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Thursday, 17 January, 2002, 17:00 GMT
Blind ballerinas of Brazil
Blind ballerinas of Brazil
The classes have boosted the dancers' self-confidence
Seven years ago a Brazilian institute for the blind decided to set up a ballet school and it now has more than 30 students who perform in local dance festivals.

The school's founder told BBC World Service's Arts In Action programme how she has created a special teaching technique to ensure the students achieve their dancing dreams.

Fernanda Bianchini's parents regularly showed their support at a Sao Paulo institute for the blind's charity fundraisers. But when asked by a patron if blind people could be taught to dance, Bianchini was unsure.

Seeking advice from her father, the young dance instructor was inspired by his words and immediately began to teach blind would-be ballerinas.

"My dad told me never to be afraid of facing a challenge," she explained, "because it is from challenges that come the best opportunities of our lives."

When I have to show them a jump, I lie on the floor and I do the movement as if I was really jumping

Fernanda Bianchini

Without being able to show the students how a move should look, Bianchini initially found it difficult to instruct.

"I started with five girls. Everything started really small because I wasn't sure how I would teach them," she admitted.

But then the students began to suggest movements and ways in which she could teach and from there, her classes have taken shape.

"They would touch my legs and feel what I was doing," she said.

"When I have to show them a jump, I lie on the floor and I do the movement as if I was really jumping.

She said they had created a "whole new technique" in order to teach them, adding that it was hard at first but "in the end everything worked out and they know all of the stories of the ballets".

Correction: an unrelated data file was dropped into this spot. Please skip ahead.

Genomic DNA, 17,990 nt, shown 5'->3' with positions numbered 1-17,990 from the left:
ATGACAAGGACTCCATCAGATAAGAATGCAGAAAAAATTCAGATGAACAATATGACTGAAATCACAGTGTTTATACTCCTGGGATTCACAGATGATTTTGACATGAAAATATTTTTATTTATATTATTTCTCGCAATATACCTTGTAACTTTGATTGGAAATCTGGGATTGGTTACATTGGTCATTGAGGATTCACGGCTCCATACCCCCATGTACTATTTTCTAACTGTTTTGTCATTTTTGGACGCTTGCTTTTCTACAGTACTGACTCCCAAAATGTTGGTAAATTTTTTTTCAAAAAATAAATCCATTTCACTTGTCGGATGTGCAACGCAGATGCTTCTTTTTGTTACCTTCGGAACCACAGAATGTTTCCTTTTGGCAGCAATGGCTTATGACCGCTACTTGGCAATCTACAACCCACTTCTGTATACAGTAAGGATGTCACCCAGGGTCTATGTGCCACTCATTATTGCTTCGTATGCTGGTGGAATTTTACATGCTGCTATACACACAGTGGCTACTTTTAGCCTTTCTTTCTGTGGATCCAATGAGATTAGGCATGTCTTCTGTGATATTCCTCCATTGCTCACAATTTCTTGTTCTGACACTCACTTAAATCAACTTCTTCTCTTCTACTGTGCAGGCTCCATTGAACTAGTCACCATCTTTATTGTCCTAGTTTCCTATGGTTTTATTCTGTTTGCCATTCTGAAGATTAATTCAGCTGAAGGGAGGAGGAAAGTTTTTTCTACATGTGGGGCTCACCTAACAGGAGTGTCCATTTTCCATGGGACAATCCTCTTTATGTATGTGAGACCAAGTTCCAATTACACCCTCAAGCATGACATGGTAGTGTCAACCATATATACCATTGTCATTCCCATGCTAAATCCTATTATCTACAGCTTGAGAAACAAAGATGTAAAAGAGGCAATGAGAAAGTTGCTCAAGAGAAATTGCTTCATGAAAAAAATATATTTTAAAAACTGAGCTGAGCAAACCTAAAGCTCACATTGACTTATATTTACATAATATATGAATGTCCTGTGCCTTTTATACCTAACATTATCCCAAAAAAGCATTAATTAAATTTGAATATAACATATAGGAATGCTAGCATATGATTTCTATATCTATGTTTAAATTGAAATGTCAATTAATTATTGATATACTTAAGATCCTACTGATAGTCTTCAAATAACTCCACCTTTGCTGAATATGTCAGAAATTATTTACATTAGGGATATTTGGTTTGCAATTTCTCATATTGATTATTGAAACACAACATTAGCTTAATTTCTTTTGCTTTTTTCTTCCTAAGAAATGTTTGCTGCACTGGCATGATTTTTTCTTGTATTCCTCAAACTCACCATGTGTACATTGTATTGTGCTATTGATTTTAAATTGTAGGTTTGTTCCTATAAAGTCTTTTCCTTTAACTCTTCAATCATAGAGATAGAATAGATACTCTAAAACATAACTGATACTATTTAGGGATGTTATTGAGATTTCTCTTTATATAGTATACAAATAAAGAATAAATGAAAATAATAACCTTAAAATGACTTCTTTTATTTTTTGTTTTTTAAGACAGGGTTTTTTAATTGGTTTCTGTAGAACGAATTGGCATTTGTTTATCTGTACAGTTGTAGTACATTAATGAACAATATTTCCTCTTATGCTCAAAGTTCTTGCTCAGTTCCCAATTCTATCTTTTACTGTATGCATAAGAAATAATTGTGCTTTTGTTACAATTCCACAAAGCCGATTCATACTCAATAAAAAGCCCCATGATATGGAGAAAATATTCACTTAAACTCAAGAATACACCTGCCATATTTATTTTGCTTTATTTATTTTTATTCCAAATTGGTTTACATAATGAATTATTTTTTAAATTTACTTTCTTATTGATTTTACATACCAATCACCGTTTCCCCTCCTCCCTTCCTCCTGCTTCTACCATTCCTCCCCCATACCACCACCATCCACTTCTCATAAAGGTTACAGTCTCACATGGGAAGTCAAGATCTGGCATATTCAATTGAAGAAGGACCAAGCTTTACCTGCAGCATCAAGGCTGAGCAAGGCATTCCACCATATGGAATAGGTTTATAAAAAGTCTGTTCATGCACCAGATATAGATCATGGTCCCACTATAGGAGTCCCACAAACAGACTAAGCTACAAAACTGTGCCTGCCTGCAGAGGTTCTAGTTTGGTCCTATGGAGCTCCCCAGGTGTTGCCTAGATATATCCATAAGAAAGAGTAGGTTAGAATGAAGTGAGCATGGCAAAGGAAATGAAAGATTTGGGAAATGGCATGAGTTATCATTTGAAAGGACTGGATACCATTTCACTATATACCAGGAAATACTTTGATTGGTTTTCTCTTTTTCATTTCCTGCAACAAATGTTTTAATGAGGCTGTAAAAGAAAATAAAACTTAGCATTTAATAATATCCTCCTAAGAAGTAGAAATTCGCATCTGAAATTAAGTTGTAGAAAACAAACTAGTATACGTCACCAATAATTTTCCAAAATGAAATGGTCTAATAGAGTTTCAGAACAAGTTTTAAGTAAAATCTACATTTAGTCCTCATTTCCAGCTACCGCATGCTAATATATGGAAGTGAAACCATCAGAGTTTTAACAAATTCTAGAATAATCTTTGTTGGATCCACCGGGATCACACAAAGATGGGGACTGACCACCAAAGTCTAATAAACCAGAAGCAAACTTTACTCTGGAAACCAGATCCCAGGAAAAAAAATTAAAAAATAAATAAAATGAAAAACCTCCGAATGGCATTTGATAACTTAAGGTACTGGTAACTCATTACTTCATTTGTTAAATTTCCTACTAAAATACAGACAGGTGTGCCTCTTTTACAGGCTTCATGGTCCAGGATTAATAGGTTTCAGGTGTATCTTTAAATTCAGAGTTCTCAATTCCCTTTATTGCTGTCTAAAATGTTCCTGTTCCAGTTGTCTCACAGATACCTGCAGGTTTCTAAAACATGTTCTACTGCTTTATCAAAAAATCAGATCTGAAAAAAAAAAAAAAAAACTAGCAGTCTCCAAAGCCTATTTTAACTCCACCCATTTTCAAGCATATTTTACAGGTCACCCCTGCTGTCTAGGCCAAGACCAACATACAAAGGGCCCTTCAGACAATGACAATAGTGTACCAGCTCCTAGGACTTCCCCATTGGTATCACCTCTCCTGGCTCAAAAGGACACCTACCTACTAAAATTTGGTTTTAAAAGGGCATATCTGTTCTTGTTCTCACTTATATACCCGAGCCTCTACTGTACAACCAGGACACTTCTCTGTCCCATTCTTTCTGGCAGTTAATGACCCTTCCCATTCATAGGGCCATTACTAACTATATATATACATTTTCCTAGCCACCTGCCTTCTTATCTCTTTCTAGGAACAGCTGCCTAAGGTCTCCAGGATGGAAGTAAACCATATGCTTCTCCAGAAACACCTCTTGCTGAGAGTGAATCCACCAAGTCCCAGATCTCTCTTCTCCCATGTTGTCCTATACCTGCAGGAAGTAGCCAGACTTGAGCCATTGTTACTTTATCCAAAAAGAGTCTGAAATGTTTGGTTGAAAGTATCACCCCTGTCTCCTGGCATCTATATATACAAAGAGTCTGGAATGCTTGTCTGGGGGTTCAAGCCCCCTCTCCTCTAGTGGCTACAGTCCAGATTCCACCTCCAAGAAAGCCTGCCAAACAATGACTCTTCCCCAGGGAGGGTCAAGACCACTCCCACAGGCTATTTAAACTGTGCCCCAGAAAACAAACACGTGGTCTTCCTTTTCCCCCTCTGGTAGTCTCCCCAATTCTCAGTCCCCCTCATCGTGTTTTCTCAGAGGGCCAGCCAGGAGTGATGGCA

Ballet dancers on stage
The dancers must constantly remember they are on stage
After the difficulty of learning to keep their balance while on their toes, and always maintaining a straight posture, there was still the issue of dancing on stage with others and not crashing into each other.

One dancer, who has been dancing for five years, explained that this was not so difficult to learn.

"If we sense that a friend is a little lost we call to her softly so that no one notices," she said.

"Most of the stages have linoleum flooring and there are tapes on the floor, so we find ourselves feeling for them as we dance."


The girls hope to perform outside of Sao Paulo later this year. But in the meantime, as a means of building the dancer's self confidence, the classes have undoubtedly been a huge success.

As even when small accidents do happen, the dancers pick themselves up and keep on moving.

One 14-year-old dancer recalled: "Last year when we were performing in a school we had to change places on stage. As we were changing I jumped and suddenly I noticed that I was in the middle of the audience.

"Bianchini was desperate," she said. "The girls started to call me. I went on stage again, listened to the music to see where we were and continued dancing."

Fernanda Bianchini speaks to Arts in Action
"Legs straight, toes out, head high"
See also:

27 Jul 01 | Country profiles
Country profile: Brazil
15 Oct 01 | Scotland
Ballet website warned over content
19 Dec 01 | England
Chilly dancers call off ballet
15 Jan 02 | Scotland
Scottish Ballet pirouettes into row
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